Death Road To Canada [Video Game Review]

Video Game Review: Death Road To Canada | Nintendo Switch | Nintendo | Video Games | Gaming | DoublexJump.com

Title: Death Road To Canada
Developer: Rocketcat Games / Madgarden
Publisher: Ukiyo Publishing
Platform:
Nintendo Switch
Category:
Action, Adventure
Release Date: 
May 8, 2018
How we got the game: 
I bought it on the Nintendo Switch eShop

 

 

 

Death Road To Canada is a game that will always hold a special place in my heart. Kris and I reviewed this game when it was on Steam back in 2017. We got it for the Switch shortly after it was released for the console. I played it again recently and thought of doing an updated review for it.

Gameplay | Video Game Reviews | Video Games | Gaming | Blogging | DoublexJump.com

In Death Road To Canada, you can create whoever you want. I tend to make myself and go on the journey with Kris. We can create other people or run into NPCs the game has already created. The point is to make it to Canada during the zombie apocalypse. Each character has a personality trait and skill trait. Depending on what they have, they may have an advantage in something. All characters have skills, though only some are revealed off the bat. You need to do something pertaining to that skill in order for it to reveal itself as really good, good, neutral, bad, or very bad.

What I love about this game is that no two playthroughs are alike. The story, even though you have 11 days left to arrive in Canada, is random. Anything can happen. You can run into anyone or anything. What you find is a crapshoot as well. You can have a run where you have great weapons but find barely any medical supplies. You may run out of gas super fast depending on your car and you may be starving most of the run.

The game is sassy and witty which makes it all the more fun. This game is fun to play when you’re by yourself or if you have a few friends with you. Which I love most about the Nintendo Switch version is that there’s four-player local co-op whereas on PC it was only two-player.

In Death Road To Canada, you head to various places like pet stores, grocery stores, trading camps, and more. Each place you look for food, weapons, gas, and medical supplies. You can also find other people and help them out or use them as bait in case you get in a jam. All the while you’re fighting zombies, which can be fast or slow depending on the time of day and their current temperament.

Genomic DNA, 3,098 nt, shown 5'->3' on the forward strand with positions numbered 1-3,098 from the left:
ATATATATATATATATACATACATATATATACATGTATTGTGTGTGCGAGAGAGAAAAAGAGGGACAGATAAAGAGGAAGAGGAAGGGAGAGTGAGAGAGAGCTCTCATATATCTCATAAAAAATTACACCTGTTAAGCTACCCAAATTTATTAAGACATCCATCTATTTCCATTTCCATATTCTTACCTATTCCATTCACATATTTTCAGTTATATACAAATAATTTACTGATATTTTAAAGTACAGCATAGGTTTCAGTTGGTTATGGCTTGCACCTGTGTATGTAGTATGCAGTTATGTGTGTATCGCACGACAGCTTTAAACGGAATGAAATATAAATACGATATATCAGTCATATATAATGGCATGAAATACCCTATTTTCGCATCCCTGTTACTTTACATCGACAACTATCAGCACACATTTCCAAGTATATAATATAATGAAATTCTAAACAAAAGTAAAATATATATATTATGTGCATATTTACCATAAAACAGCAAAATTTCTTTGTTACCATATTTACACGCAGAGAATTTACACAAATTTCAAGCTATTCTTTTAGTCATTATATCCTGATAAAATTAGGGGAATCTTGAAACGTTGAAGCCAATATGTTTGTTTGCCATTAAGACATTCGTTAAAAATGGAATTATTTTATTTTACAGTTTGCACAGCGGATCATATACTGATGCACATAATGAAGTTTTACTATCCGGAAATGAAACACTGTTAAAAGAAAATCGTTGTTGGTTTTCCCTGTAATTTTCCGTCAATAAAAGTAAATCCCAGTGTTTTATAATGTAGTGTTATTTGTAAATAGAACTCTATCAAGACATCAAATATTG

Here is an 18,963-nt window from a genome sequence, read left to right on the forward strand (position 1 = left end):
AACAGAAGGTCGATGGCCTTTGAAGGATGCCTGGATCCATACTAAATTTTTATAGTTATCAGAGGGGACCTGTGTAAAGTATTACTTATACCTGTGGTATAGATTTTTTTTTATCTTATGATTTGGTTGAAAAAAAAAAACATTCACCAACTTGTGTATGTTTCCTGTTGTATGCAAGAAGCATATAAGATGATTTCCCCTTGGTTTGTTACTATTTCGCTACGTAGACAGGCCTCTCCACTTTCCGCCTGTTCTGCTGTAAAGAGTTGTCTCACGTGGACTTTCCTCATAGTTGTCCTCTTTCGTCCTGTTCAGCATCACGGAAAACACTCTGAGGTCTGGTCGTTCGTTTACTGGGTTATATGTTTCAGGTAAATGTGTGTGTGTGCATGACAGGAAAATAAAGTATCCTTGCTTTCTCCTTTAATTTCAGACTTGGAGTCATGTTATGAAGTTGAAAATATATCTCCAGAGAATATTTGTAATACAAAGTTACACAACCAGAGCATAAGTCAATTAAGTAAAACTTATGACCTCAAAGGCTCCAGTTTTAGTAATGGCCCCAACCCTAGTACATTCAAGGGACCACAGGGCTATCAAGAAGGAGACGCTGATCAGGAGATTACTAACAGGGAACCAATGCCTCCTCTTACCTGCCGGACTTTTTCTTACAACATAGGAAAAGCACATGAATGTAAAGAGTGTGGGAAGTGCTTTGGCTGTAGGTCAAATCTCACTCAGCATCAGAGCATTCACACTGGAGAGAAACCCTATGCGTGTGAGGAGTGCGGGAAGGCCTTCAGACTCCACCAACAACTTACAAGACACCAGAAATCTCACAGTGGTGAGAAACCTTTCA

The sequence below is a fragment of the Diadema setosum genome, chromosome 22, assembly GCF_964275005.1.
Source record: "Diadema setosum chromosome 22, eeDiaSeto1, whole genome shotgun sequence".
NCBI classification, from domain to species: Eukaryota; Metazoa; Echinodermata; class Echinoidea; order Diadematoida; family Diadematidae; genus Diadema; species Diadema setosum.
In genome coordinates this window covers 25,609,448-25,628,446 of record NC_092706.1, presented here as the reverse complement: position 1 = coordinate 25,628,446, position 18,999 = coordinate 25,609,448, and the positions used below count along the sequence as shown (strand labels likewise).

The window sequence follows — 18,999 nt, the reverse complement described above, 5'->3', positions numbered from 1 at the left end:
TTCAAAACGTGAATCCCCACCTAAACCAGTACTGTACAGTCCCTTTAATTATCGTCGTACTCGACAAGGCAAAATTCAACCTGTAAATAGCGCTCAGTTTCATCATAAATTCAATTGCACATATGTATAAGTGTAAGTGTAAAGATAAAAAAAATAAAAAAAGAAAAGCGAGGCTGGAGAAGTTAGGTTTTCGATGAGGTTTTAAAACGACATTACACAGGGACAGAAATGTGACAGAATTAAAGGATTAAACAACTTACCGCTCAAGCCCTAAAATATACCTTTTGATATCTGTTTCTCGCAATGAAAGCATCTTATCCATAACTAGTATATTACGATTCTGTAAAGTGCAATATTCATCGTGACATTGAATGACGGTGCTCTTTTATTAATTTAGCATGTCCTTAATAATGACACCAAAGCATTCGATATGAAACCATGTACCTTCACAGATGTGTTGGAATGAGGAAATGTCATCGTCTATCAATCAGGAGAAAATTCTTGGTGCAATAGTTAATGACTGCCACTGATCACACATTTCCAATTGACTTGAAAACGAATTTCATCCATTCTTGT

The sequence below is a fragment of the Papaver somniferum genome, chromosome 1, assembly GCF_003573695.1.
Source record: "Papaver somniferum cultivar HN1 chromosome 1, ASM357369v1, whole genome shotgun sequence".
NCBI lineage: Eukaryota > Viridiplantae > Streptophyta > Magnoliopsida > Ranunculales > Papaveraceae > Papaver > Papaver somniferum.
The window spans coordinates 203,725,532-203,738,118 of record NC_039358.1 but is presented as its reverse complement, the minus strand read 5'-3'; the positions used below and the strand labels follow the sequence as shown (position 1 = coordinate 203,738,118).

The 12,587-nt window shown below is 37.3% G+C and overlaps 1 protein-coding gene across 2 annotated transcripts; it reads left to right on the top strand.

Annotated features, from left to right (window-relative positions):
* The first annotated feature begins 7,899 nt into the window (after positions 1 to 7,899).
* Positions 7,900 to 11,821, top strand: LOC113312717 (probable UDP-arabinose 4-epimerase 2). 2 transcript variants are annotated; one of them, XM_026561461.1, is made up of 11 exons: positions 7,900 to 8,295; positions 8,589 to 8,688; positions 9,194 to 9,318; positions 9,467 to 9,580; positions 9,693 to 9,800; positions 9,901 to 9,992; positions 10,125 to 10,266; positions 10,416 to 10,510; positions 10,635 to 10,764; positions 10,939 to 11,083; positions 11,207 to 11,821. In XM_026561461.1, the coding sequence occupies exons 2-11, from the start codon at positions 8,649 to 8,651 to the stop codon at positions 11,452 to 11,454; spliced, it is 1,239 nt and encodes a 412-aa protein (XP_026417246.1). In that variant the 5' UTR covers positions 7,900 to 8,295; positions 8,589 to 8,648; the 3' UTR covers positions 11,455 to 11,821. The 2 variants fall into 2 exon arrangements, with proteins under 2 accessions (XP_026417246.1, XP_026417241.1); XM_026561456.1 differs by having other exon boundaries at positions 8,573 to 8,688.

Graphics & Music | Video Game Reviews | Video Games | Gaming | Blogging | DoublexJump.com

For a zombie game, the music is fun and upbeat. You can tell the game doesn’t take itself seriously and that’s part of the fun. The graphics are charming. They’re not realistic at all, which is what I like best about it – otherwise, I probably wouldn’t give this game a shot. Zombie games aren’t my cup of coffee, but everything about the aesthetics of this game is awesome.

Replay Value | Video Game Reviews | Video Games | Gaming | Blogging | DoublexJump.com

There’s never a dull moment in this game. As I said before, no two play-throughs are alike. There’s always room to play more as you encounter different scenarios and use various characters with different traits. I still have yet to beat the game, though I’ve seen it done before. After you win so many times, you can unlock a hard mode. You also earn Zombo Points while playing, which allows you to unlock new traits, characters, and game modes. The ways to play this game are endless.

Death Road To Canada gets…
5 out of 5 lives.

Have you played this game? What did you think? Let me know in the comments! 

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Yoshi’s Crafted World [Video Game Review]

Video Game Review: Yoshi's Crafted World | Nintendo Switch | Game Review | Video Games | Gaming | Nintendo | DoublexJump.com

Title: Yoshi’s Crafted World
Developer: Good-Feel
Publisher: Nintendo
Platform: 
Nintendo Switch 
Category: 
Action, Platformer
Release Date: 
March 29, 2019
How we got the game: